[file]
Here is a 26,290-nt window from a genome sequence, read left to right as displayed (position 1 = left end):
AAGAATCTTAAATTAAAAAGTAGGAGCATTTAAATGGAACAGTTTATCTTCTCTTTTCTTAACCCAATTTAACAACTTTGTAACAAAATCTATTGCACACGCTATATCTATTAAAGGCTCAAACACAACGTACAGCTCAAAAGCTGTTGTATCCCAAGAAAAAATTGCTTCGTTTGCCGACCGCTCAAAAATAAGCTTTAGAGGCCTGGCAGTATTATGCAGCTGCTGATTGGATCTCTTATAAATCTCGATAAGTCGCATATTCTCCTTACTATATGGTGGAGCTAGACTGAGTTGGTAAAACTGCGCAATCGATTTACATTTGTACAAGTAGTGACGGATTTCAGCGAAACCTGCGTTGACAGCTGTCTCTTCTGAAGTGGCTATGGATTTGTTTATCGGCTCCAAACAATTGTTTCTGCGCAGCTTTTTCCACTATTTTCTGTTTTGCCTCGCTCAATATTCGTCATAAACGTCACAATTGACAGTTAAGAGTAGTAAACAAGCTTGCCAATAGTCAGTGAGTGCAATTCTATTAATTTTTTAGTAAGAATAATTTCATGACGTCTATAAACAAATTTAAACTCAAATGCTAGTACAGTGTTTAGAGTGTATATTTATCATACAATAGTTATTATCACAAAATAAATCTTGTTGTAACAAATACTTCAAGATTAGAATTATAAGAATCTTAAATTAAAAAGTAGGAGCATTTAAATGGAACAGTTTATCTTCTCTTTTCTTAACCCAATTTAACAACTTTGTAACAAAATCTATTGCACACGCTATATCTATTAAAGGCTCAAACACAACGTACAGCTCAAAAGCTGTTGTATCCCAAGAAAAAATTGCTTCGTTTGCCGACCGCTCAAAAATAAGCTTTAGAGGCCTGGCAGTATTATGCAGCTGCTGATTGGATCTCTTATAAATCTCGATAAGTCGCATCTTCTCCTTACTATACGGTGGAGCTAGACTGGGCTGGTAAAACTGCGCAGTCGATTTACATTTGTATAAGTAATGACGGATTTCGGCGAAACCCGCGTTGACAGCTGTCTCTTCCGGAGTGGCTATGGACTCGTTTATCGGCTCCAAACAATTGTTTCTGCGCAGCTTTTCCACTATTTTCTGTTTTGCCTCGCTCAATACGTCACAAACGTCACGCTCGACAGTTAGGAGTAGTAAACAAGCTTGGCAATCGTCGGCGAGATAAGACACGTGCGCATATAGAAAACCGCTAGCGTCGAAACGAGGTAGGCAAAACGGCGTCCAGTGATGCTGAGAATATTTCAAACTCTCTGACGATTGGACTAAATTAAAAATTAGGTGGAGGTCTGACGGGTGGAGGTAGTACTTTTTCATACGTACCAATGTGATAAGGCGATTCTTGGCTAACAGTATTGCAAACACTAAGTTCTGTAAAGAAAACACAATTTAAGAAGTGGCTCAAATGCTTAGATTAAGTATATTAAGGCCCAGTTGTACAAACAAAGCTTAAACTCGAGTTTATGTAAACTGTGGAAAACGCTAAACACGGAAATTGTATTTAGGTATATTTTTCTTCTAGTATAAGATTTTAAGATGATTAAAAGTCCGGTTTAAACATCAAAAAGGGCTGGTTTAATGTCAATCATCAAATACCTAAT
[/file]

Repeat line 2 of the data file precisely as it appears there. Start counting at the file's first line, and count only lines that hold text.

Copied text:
AAGAATCTTAAATTAAAAAGTAGGAGCATTTAAATGGAACAGTTTATCTTCTCTTTTCTTAACCCAATTTAACAACTTTGTAACAAAATCTATTGCACACGCTATATCTATTAAAGGCTCAAACACAACGTACAGCTCAAAAGCTGTTGTATCCCAAGAAAAAATTGCTTCGTTTGCCGACCGCTCAAAAATAAGCTTTAGAGGCCTGGCAGTATTATGCAGCTGCTGATTGGATCTCTTATAAATCTCGATAAGTCGCATATTCTCCTTACTATATGGTGGAGCTAGACTGAGTTGGTAAAACTGCGCAATCGATTTACATTTGTACAAGTAGTGACGGATTTCAGCGAAACCTGCGTTGACAGCTGTCTCTTCTGAAGTGGCTATGGATTTGTTTATCGGCTCCAAACAATTGTTTCTGCGCAGCTTTTTCCACTATTTTCTGTTTTGCCTCGCTCAATATTCGTCATAAACGTCACAATTGACAGTTAAGAGTAGTAAACAAGCTTGCCAATAGTCAGTGAGTGCAATTCTATTAATTTTTTAGTAAGAATAATTTCATGACGTCTATAAACAAATTTAAACTCAAATGCTAGTACAGTGTTTAGAGTGTATATTTATCATACAATAGTTATTATCACAAAATAAATCTTGTTGTAACAAATACTTCAAGATTAGAATTATAAGAATCTTAAATTAAAAAGTAGGAGCATTTAAATGGAACAGTTTATCTTCTCTTTTCTTAACCCAATTTAACAACTTTGTAACAAAATCTATTGCACACGCTATATCTATTAAAGGCTCAAACACAACGTACAGCTCAAAAGCTGTTGTATCCCAAGAAAAAATTGCTTCGTTTGCCGACCGCTCAAAAATAAGCTTTAGAGGCCTGGCAGTATTATGCAGCTGCTGATTGGATCTCTTATAAATCTCGATAAGTCGCATCTTCTCCTTACTATACGGTGGAGCTAGACTGGGCTGGTAAAACTGCGCAGTCGATTTACATTTGTATAAGTAATGACGGATTTCGGCGAAACCCGCGTTGACAGCTGTCTCTTCCGGAGTGGCTATGGACTCGTTTATCGGCTCCAAACAATTGTTTCTGCGCAGCTTTTCCACTATTTTCTGTTTTGCCTCGCTCAATACGTCACAAACGTCACGCTCGACAGTTAGGAGTAGTAAACAAGCTTGGCAATCGTCGGCGAGATAAGACACGTGCGCATATAGAAAACCGCTAGCGTCGAAACGAGGTAGGCAAAACGGCGTCCAGTGATGCTGAGAATATTTCAAACTCTCTGACGATTGGACTAAATTAAAAATTAGGTGGAGGTCTGACGGGTGGAGGTAGTACTTTTTCATACGTACCAATGTGATAAGGCGATTCTTGGCTAACAGTATTGCAAACACTAAGTTCTGTAAAGAAAACACAATTTAAGAAGTGGCTCAAATGCTTAGATTAAGTATATTAAGGCCCAGTTGTACAAACAAAGCTTAAACTCGAGTTTATGTAAACTGTGGAAAACGCTAAACACGGAAATTGTATTTAGGTATATTTTTCTTCTAGTATAAGATTTTAAGATGATTAAAAGTCCGGTTTAAACATCAAAAAGGGCTGGTTTAATGTCAATCATCAAATACCTAAT